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Comparatives, with and without Superlatives

G.K. Chesterton said that, as used in modern times, the term “‘progress’ is a comparative of which we have not settled the superlative.” It would disturb the elegant compression of that line to add “…or, in education, the positive either[1],” but I will risk some inelegance to make the point that educational progressives or reformers often open campaigns whose ultimate objectives and sense of present deficiency are unclear or unsettled.[2]

Take for example the Common Core. Its ultimate objective is universal career and college readiness by the end of Grade 12. It sounds noble, but to any precise meaning of the aim we are far from having settled down. I delight in the thought that Common Core graduates in their millions will have read and understood Chesterton, as the curriculum requires them to do[3]; but I am skeptical that this is what will actually happen. In short, I see here a comparative without a superlative.

Nor is the positive from which we are mandated to progress very clear. Is the reason students need progressive measures that the curriculum they study is now unsatisfactory? That the teachers who teach it are unfit? That they themselves are feckless? To each of these problems—if they are real—different remedies would need to be applied. A new curriculum will do no good if the teachers are poor and the students unmotivated; while if they are good and motivated, it may be unnecessary. Diane Ravitch has repeatedly pointed out that there is not much study behind the Common Core to determine whether it will do what it is supposed to do.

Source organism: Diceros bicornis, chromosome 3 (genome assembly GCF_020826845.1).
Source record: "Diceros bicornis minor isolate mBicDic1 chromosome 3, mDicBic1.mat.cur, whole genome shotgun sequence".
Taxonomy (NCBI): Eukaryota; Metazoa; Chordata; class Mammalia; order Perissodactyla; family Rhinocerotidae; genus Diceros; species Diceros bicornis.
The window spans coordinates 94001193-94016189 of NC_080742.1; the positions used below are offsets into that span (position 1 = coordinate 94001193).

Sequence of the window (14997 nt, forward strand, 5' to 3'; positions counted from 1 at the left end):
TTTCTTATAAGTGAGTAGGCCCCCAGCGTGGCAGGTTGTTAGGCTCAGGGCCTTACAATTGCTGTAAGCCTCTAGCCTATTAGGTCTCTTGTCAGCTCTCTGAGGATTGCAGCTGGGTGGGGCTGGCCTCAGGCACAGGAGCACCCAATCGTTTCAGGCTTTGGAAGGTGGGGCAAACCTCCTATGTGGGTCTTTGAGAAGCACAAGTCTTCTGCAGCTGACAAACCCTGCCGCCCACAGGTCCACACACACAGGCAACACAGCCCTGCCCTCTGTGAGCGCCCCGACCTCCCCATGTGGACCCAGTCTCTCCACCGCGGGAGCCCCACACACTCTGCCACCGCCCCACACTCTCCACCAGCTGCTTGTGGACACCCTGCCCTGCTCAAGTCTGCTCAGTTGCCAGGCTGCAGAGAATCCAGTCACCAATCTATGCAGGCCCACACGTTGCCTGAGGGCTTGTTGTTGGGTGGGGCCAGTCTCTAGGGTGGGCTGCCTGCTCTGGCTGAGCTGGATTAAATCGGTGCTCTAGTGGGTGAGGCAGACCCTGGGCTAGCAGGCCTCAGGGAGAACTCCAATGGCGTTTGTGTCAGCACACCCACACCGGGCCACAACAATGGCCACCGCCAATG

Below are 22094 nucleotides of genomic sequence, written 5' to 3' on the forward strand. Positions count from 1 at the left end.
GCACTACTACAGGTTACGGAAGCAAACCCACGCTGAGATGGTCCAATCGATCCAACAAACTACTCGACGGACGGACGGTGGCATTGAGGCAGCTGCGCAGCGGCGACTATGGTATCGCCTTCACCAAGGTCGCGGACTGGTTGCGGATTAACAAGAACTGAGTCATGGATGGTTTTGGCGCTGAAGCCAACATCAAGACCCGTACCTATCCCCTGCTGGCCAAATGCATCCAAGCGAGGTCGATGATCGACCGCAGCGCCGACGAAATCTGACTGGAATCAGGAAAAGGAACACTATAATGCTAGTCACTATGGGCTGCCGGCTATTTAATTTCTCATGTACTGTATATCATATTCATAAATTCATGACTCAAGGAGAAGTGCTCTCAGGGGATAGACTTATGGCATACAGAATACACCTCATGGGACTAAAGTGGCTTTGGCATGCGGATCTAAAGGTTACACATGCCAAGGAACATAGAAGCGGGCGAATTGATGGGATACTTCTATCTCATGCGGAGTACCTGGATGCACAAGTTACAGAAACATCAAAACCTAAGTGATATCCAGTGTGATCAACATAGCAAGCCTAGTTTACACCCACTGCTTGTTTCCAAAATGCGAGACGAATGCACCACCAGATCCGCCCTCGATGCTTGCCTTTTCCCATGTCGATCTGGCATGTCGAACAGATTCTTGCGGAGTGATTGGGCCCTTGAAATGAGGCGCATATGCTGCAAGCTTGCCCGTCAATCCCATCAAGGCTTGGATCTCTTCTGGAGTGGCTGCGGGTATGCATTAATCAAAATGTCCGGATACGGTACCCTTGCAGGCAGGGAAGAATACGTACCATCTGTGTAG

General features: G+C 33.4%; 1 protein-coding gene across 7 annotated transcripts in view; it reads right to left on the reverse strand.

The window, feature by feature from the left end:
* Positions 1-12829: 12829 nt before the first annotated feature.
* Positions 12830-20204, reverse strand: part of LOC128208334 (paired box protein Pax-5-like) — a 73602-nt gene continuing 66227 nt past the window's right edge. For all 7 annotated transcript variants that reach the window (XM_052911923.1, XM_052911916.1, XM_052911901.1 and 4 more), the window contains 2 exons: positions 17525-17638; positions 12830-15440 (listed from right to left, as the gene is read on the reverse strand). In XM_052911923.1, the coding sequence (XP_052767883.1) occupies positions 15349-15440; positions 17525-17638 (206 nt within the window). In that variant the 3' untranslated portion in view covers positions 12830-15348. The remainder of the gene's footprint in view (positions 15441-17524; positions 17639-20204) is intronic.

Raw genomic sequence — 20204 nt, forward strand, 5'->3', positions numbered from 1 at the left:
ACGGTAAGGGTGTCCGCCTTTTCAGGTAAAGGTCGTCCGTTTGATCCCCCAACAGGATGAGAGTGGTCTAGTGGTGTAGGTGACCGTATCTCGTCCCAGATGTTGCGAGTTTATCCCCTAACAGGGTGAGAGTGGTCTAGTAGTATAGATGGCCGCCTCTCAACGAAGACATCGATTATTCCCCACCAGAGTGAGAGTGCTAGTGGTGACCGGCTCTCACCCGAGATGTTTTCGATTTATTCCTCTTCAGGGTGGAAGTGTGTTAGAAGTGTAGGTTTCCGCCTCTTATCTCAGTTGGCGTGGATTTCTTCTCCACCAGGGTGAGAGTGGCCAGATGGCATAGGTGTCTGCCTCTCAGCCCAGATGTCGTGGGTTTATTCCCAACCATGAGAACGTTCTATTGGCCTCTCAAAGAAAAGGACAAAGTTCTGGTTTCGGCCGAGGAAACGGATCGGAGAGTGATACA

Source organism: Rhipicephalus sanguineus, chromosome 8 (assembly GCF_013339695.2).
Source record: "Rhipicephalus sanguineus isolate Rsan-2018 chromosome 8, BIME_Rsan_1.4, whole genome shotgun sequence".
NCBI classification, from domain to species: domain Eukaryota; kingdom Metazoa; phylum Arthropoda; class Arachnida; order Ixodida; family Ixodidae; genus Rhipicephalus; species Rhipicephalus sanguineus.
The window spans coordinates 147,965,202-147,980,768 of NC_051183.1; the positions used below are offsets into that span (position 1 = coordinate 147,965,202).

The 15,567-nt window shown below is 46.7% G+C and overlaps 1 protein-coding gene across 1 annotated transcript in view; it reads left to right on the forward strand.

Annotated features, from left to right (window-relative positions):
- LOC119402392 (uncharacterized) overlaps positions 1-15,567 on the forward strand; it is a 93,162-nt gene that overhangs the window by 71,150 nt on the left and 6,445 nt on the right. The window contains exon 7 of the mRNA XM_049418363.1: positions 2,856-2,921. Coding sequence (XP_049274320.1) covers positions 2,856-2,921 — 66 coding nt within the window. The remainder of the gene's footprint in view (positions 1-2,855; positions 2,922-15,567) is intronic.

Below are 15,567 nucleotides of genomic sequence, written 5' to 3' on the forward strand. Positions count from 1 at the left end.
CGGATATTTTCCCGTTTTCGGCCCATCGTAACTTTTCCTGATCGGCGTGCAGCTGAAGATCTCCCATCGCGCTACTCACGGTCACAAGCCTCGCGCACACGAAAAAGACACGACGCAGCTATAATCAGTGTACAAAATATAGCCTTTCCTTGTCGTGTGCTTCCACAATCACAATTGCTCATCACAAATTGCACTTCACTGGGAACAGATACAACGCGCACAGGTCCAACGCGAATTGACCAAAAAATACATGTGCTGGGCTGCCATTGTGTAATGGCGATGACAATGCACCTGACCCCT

But I want to talk about personal progress now. At the school where I teach, the teachers work for the most part in shared faculty offices rather than their classrooms. Two gains emerge from this way of working. One is the stronger sense of shared professionalism one finds in a faculty who literally as well as figuratively work together. The other is the constant stream of ideas, suggestions, discussions, resolutions that I encounter when speaking informally to my colleagues there. The likelihood that these kinds of improvement will occur in an atomized school where teachers decamp to their private rooms is far less than in arrangements like my school’s. If it is true that education schools produce undistinguished teachers, how will they learn to be distinguished in an environment with little opportunity to gain from what their colleagues have to offer?

There are times when I miss my privacy, and sometimes, to get it, I will move to a quieter spot for work and study. I also miss the decorative variety that some teachers bring to rooms that have become their turf. But I would hate to give up the flow of ideas about teaching and thoughts about students that a shared workspace brings, though obviously such communication can take place in all kinds of space[4]. And I appreciate that, unlike the grand superlatives discussed above, a highly achievable and notable improvement is taking place in my own particular workspace. I would even go so far as to call it progress.



[1] Richard Hofstadter may have had such vague degrees of comparison in mind when he said that “America was the only country that started with perfection and aspired to progress.”

[2] Charles Saunders Peirce said that “truth is that to which the community ultimately settles down,” but Bertrand Russell was willing to accept some unsettled truths provisionally. The test of whether he should have done so is pragmatic, not ideological.

[3] Or to have read and understood another, comparably challenging, author.

[4] Some of my colleagues and I used to meet for this kind of discussion, and others, in Mr. O’s classroom, or by the door outside it.

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